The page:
Rationalism, Theoretical Orthodoxy and Their Legacy in Cost Utility Analysis

2017-06-06T02:54:28Z (GMT) by Richardson, Jeff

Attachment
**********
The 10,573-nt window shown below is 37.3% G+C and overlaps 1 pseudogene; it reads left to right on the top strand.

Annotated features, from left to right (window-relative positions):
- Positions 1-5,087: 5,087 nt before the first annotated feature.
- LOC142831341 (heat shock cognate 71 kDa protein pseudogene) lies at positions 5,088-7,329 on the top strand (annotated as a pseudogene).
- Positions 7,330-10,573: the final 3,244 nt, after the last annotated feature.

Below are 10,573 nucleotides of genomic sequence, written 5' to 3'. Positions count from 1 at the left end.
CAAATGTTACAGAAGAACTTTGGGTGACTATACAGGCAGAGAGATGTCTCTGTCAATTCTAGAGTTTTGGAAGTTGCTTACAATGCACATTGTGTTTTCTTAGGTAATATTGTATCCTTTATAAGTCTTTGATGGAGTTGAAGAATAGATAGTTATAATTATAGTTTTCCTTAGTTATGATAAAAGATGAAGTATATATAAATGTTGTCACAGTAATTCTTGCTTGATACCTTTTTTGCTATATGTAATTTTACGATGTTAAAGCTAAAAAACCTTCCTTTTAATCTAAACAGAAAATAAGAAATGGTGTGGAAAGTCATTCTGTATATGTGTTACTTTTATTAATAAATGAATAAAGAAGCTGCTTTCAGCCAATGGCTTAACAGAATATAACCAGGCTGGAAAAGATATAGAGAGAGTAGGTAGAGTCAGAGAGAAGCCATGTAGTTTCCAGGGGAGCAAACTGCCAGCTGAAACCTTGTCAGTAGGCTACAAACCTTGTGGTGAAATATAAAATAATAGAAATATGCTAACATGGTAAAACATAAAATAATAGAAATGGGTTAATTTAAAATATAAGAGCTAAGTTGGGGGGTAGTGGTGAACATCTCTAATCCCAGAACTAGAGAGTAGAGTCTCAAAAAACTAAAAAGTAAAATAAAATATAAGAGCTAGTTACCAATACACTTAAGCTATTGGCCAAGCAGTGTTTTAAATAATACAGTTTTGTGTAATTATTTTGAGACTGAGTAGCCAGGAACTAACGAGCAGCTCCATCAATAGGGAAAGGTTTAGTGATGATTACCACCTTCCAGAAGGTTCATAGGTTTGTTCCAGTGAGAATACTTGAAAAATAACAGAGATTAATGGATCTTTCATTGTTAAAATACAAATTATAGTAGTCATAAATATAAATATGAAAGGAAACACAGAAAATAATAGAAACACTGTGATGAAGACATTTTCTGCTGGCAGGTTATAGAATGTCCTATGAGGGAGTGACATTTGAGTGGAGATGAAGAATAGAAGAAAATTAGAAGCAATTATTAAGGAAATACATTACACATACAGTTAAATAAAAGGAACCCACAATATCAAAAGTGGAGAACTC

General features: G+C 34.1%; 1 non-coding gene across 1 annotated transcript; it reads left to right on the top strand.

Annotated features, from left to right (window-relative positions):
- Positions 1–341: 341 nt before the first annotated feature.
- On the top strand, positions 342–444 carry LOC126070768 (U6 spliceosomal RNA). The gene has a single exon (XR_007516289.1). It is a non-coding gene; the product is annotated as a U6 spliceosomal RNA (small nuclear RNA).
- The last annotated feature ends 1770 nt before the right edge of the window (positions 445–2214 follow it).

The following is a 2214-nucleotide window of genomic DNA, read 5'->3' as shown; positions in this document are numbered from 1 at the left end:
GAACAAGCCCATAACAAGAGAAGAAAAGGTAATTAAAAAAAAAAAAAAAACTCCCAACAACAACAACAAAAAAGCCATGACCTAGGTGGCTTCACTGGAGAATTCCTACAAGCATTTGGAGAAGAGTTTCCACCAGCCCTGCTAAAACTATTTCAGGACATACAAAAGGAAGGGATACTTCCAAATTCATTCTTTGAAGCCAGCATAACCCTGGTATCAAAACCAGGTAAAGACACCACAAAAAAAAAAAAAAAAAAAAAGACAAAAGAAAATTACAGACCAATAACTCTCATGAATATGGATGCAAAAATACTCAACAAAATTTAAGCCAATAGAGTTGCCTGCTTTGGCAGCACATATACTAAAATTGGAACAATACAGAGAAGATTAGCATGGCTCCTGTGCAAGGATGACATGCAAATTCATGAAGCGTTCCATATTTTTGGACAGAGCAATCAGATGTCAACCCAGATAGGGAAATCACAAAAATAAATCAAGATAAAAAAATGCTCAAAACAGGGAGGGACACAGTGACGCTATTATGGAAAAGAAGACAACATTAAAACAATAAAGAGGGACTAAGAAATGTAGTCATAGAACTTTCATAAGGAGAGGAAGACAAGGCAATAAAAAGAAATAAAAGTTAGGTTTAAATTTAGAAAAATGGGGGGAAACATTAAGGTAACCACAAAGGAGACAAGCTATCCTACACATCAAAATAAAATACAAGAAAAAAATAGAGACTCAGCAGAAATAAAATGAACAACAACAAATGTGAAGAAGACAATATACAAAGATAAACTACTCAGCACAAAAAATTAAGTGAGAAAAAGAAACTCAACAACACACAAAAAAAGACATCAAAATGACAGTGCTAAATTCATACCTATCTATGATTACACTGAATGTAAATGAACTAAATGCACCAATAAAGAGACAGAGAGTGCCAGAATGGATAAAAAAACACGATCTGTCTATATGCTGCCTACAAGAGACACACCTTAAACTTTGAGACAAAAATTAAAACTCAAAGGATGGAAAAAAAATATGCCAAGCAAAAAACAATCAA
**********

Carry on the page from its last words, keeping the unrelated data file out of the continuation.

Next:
The theme of this paper is that there is a malaise in a significant part of theoretical economics which has adversely affected its character and growth and which has spilled over into applied economics in a particular way; viz by reducing the scope of hypotheses that have been the subject of empirical enquiry and by promoting policies on the basis of their conformity with an established orthodoxy, in preference to policies supported by evidence. The approach to this topic is both historical and epistemological. It is argued that the history of science has been characterised by a struggle between the conflicting paradigms of Rationalism and Empiricism with intellectual progress being broadly determined by the extent to which the latter and not the former has been ascendant. It is argued that the reason for this arises from the epistemological structure of the competing paradigms. While Empiricism leads to a method which encourages the growth of knowledge, Rationalism encourages an ultimately sterile focus upon analytical techniques per se. It is suggested that economic orthodoxy and, more specifically, health economic theory has adopted the form and increasingly the substance of Rationalist paradigm and that the inhibiting influence of this can explain the neglect of a series of issues which arise in Cost Utility Analysis and, more broadly, in economic evaluation; issues which, for a non-economist, would have prima facie candidacy for investigation and for possible inclusion in economic theory. Ten examples are given. It is concluded that the opportunity cost of our adoption of methodological Rationalism in terms of intellectual progress elsewhere and policy prescriptions may have been very high.